Friday, July 1, 2022

From Sundial to Circumpunct

For accurate observation, you must be in the center of the circle, because the world is round. - from the Enzmann Archives. 

"Circumpunct" means "encircled dot." "Circum" in Latin means "around." "Punct" in German can mean either "a dot in a circle," or "a point along a trail," or both. The image is a timeless Masonic symbol that reveals and dates a prehistoric discovery and marks the regions where it was used. The discovery was made and used around the Rhone, Loir, and Rhine Rivers, and in Southern England. It created a quantum leap in the astronomical observations of the time. 

This familiar symbol denotes the discovery and application of 'occultation'; a word meaning 'the interruption of light from a celestial body'. It was done with a plumb-bob to provide a vertical, and a level string crossing it horizontally. The plumb-bob gives perfect vertical, and at the point where it crosses the horizontal string (+) it is used to measure the passing of a star behind it - and is acutely accurate. The circumpunct symbolizes this measuring process, and where the symbol appears it reveals and dates one of a number of advances in proto-historic knowledge and technology. This process advanced most everything we do so vigorously that it compares with the advent of transistors, which led to today's cell phones. 
'Points along the trail' of observation methods leading to the circumpunct are found in some stunning images: 

(A noon-stick is used to determine the meridian of the sun and the four directions: Site north in the night sky, whack a stick into the ground, then position a second stick between the first and north, so the line between them points north. During the day, it indicates noon when the first stick’s shadow points toward the second stick – a solar noon-stick points to true north, mother Earth’s axis mundi; inertial north.)

Points along the trail of the circumpunct manifest include: 

One of the earliest uses of the circumpunct symbol is at the Loughcrew Giant Megalith, where it depicts the high accuracy of azimuth measured by occultation. Here, imaged with other astronomical and calendric symbols, it stands not just for the sun, but any celestial object measured in this manner - using a plumb-bob and a string. We have included some translations of the symbols on Loughcrew, 3200 BC, for your enjoyment.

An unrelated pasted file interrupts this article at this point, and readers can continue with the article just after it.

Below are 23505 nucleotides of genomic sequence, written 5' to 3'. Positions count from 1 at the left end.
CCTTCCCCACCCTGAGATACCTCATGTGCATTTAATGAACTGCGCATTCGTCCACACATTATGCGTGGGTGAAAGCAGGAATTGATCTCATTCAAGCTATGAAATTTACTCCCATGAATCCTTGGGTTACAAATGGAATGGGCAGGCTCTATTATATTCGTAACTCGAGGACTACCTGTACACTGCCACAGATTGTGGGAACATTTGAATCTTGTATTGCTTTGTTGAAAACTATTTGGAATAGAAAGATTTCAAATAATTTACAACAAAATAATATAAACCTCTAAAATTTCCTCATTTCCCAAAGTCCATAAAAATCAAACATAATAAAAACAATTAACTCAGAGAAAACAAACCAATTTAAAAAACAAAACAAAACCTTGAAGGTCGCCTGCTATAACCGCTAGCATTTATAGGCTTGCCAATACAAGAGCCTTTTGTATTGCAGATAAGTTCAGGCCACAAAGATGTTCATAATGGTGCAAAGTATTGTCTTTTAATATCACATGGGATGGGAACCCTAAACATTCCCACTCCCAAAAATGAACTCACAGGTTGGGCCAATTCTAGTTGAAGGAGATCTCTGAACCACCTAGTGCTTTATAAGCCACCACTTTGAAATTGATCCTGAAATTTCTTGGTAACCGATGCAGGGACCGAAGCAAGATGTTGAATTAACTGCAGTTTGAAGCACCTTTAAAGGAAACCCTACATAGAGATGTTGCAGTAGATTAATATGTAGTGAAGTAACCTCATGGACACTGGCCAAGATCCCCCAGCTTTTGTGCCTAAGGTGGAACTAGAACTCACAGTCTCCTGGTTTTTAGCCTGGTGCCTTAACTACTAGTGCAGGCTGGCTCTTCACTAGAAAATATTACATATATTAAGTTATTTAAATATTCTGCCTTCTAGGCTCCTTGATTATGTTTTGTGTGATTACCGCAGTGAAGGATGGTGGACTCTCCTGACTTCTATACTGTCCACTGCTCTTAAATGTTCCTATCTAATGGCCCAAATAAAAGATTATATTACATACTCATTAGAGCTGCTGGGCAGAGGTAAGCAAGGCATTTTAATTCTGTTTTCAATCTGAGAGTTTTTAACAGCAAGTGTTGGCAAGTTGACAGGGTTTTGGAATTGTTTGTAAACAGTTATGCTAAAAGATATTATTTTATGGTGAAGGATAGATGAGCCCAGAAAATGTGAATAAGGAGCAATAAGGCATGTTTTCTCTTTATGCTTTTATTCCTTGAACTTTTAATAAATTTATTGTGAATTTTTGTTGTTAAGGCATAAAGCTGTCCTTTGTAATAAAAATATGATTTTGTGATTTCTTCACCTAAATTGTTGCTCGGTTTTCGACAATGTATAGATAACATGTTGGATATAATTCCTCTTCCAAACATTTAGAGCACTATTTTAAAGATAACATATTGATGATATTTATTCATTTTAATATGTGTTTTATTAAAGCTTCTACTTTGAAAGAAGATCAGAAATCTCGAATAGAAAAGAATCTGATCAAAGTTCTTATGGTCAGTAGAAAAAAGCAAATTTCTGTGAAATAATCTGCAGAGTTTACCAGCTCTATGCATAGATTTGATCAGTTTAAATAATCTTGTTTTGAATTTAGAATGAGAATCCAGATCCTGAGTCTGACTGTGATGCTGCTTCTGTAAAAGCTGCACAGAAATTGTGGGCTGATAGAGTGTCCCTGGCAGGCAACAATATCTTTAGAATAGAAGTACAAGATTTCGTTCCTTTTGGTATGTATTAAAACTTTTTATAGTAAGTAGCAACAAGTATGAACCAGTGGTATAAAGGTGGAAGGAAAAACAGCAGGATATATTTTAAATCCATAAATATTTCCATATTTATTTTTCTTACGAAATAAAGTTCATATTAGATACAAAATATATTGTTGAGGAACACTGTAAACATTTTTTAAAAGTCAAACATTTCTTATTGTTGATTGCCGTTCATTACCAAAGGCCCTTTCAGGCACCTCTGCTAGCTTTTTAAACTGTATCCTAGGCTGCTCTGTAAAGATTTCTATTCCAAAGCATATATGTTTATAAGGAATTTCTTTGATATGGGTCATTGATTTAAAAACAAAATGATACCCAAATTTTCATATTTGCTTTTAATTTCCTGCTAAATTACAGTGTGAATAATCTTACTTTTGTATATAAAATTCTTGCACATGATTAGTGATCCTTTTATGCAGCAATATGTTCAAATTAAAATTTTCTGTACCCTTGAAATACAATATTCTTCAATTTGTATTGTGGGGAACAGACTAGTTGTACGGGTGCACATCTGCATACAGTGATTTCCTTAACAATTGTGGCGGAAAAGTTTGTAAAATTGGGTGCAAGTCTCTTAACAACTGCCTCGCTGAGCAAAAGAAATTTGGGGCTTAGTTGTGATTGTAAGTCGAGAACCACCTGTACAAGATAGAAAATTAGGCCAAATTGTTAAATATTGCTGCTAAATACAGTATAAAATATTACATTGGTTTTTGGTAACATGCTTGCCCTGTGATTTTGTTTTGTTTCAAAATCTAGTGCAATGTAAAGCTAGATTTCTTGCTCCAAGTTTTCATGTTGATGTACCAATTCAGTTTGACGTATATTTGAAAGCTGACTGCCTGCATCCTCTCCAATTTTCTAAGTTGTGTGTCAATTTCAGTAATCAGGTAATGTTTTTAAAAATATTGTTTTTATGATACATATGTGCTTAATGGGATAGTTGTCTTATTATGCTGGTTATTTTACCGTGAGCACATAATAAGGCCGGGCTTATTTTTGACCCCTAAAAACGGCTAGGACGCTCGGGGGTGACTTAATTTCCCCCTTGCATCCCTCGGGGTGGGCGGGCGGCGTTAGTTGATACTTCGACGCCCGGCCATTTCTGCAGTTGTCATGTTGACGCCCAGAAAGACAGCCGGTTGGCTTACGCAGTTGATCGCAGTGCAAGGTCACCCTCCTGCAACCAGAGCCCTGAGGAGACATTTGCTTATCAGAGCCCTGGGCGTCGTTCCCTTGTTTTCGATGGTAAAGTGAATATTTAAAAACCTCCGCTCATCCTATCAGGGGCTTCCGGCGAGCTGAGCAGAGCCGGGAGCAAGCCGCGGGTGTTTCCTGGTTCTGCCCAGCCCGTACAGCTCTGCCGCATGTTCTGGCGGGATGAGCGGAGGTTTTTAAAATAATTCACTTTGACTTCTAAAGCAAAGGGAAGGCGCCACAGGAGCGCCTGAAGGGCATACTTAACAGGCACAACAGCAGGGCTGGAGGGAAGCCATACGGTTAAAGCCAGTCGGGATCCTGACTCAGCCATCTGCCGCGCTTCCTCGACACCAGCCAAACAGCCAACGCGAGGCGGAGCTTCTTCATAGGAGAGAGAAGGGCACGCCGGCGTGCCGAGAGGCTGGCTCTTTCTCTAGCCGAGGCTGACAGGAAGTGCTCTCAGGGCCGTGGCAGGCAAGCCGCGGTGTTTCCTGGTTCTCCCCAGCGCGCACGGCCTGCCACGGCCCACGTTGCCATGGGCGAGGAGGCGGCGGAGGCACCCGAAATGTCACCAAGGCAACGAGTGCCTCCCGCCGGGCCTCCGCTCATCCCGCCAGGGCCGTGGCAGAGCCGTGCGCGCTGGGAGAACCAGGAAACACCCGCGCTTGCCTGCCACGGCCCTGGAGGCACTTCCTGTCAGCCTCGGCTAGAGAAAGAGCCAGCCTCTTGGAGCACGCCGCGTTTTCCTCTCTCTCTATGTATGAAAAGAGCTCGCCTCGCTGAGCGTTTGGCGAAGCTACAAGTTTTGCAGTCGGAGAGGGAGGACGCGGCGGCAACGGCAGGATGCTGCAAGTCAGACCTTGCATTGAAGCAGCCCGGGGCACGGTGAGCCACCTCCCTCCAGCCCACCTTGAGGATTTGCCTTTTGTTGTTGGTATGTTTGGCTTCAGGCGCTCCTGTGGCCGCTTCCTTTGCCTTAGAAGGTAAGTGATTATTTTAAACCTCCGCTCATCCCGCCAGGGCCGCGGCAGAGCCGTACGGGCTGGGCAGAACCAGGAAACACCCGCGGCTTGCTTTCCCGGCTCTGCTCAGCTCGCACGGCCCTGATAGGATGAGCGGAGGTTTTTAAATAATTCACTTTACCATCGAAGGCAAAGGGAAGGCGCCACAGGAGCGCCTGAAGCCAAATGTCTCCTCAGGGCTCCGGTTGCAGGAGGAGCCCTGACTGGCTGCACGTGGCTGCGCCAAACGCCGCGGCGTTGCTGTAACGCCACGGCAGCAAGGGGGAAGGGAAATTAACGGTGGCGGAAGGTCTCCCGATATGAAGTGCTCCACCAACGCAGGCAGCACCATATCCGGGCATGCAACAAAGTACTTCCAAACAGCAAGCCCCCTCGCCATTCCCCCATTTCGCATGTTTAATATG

We note that occultation is so accurate, technical modifications of it (crosshairs in a telescope site, improvement of a plumb-bob, and a string) used by today's astronomers reveal planets orbiting distant stars. The circumpunct is an ancient symbol of this accuracy.

Like most symbols from prehistory, the circumpunct has gathered layers of meaning over time. It has become a symbol for the solar orb and the universe, megalith observatories, Kether of the Sephirot, sun-gods such as Ra, gold, the sun, the eye, spirit or inner man, the Unmoved Mover, the Eye of God, the center, the beginning, and many more. Masons use this symbol to represent living a circumscribed life, and sometimes it is imaged with a vertical line on each side. Position the lines at top and bottom and they represent the extremes of the sun's analemma at Cancer and Capricorn; the lines representing these extremes also impart to us wisdom about our lives that like the sun, we must live within limits, circumscribed by the boundaries of good judgment and wisdom. 

Michelle Paula Snyder
Michelle Snyder is the founder and VP of the Foundation for Research of the Enzmann Archive, Inc. She is a professor of mythology, and an author, publisher, speaker, and artist. She did her post-graduate research at the University of Wales, decoding ancient and prehistoric symbolism, mythology, folklore, and fairy tales.  Her artwork has appeared in galleries from Massachusetts to California. Michelle is co-owner of White Knight Studio.

Symbologist Michelle Snyder

See more like this at and find Michelle's books at their store. 

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